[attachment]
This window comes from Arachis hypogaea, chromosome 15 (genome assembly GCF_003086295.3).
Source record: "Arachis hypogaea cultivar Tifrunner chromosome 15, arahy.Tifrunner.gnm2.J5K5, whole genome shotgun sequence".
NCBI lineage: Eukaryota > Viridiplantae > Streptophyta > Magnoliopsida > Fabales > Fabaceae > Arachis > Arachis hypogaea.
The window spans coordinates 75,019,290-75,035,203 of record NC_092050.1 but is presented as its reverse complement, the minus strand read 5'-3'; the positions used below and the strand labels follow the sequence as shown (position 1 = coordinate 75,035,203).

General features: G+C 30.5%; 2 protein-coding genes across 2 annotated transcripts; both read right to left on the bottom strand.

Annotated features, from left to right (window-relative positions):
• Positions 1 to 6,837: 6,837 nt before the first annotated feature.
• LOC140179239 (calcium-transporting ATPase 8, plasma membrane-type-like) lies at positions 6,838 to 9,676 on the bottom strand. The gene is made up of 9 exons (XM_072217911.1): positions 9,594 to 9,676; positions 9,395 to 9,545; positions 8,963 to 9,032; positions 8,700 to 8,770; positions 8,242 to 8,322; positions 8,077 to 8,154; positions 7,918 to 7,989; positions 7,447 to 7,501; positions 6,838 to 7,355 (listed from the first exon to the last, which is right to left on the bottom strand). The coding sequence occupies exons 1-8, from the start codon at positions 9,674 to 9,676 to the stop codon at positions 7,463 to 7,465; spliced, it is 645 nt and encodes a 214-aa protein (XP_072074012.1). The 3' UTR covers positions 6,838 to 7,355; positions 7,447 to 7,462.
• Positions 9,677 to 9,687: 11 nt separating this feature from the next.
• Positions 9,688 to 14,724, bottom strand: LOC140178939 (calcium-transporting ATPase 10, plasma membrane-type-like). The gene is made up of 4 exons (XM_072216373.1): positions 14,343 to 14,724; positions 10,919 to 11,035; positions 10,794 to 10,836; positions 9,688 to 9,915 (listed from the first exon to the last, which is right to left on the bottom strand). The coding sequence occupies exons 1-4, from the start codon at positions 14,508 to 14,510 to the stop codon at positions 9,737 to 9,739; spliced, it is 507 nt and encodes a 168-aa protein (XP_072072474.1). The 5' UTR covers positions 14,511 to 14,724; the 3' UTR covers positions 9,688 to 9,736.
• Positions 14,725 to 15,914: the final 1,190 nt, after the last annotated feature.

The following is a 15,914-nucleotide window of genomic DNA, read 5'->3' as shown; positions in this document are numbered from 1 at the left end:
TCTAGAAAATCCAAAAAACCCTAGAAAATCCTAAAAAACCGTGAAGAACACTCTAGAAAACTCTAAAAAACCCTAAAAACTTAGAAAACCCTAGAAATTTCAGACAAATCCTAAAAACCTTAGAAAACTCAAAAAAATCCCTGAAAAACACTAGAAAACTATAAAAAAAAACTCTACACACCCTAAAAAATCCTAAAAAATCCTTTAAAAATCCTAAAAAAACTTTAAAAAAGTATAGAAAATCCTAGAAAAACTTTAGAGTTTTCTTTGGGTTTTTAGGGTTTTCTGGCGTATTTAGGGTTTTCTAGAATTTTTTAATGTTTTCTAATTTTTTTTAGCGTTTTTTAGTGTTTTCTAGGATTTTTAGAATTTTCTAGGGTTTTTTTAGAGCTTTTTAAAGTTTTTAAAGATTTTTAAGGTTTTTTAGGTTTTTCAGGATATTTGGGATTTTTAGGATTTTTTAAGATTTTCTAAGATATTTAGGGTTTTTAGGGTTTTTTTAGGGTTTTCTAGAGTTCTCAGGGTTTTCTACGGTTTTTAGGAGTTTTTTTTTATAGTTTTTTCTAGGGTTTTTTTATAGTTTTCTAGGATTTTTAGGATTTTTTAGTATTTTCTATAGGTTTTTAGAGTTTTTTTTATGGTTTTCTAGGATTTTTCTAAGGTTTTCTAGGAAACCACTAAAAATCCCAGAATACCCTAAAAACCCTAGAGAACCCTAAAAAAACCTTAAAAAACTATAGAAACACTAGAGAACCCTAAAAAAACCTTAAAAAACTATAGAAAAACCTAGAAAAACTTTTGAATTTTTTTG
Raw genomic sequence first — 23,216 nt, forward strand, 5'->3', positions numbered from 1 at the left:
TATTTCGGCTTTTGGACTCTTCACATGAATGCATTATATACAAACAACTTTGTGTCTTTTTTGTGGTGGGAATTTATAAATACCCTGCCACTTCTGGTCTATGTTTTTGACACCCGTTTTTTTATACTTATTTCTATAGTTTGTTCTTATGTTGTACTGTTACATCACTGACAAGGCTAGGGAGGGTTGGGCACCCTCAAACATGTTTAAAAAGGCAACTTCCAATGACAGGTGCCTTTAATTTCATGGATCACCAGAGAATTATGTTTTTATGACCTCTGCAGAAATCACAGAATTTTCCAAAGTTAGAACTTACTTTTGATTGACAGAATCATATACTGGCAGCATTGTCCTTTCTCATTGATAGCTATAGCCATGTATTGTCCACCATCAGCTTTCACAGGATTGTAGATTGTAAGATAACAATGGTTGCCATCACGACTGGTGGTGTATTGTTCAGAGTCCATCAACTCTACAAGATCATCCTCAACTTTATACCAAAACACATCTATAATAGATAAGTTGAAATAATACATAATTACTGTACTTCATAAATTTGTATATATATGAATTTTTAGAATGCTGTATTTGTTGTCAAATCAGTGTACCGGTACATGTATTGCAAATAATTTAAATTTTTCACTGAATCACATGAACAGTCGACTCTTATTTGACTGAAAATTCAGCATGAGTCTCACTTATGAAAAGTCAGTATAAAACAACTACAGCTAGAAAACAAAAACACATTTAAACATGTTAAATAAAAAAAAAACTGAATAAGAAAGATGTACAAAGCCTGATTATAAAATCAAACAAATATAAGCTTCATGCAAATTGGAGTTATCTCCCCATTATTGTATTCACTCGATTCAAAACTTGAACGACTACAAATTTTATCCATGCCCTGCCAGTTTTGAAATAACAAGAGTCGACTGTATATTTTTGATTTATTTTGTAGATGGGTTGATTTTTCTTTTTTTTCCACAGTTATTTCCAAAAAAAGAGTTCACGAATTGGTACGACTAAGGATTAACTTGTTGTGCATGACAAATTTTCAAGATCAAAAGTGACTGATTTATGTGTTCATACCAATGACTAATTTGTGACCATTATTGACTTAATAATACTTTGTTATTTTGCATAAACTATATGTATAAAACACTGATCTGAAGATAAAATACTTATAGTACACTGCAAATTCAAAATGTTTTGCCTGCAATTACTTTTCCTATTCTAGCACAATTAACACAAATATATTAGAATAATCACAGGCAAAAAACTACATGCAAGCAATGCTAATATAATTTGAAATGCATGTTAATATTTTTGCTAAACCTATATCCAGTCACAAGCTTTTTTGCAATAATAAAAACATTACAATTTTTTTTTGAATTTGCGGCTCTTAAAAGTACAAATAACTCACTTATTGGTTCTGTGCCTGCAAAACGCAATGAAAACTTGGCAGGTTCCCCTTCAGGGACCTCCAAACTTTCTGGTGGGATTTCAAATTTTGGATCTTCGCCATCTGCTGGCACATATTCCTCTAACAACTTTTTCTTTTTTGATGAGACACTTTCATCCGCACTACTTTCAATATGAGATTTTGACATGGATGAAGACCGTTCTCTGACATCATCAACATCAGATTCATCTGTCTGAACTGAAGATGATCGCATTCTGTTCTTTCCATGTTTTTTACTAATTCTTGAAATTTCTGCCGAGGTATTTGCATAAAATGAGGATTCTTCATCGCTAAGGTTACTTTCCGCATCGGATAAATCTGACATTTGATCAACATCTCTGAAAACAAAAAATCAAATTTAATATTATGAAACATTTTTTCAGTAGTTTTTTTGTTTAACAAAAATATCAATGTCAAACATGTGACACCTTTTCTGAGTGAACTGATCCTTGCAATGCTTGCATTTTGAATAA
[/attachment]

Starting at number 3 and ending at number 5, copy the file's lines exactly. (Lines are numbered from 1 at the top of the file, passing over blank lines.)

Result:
NCBI lineage: Eukaryota > Viridiplantae > Streptophyta > Magnoliopsida > Fabales > Fabaceae > Arachis > Arachis hypogaea.
The window spans coordinates 75,019,290-75,035,203 of record NC_092050.1 but is presented as its reverse complement, the minus strand read 5'-3'; the positions used below and the strand labels follow the sequence as shown (position 1 = coordinate 75,035,203).

General features: G+C 30.5%; 2 protein-coding genes across 2 annotated transcripts; both read right to left on the bottom strand.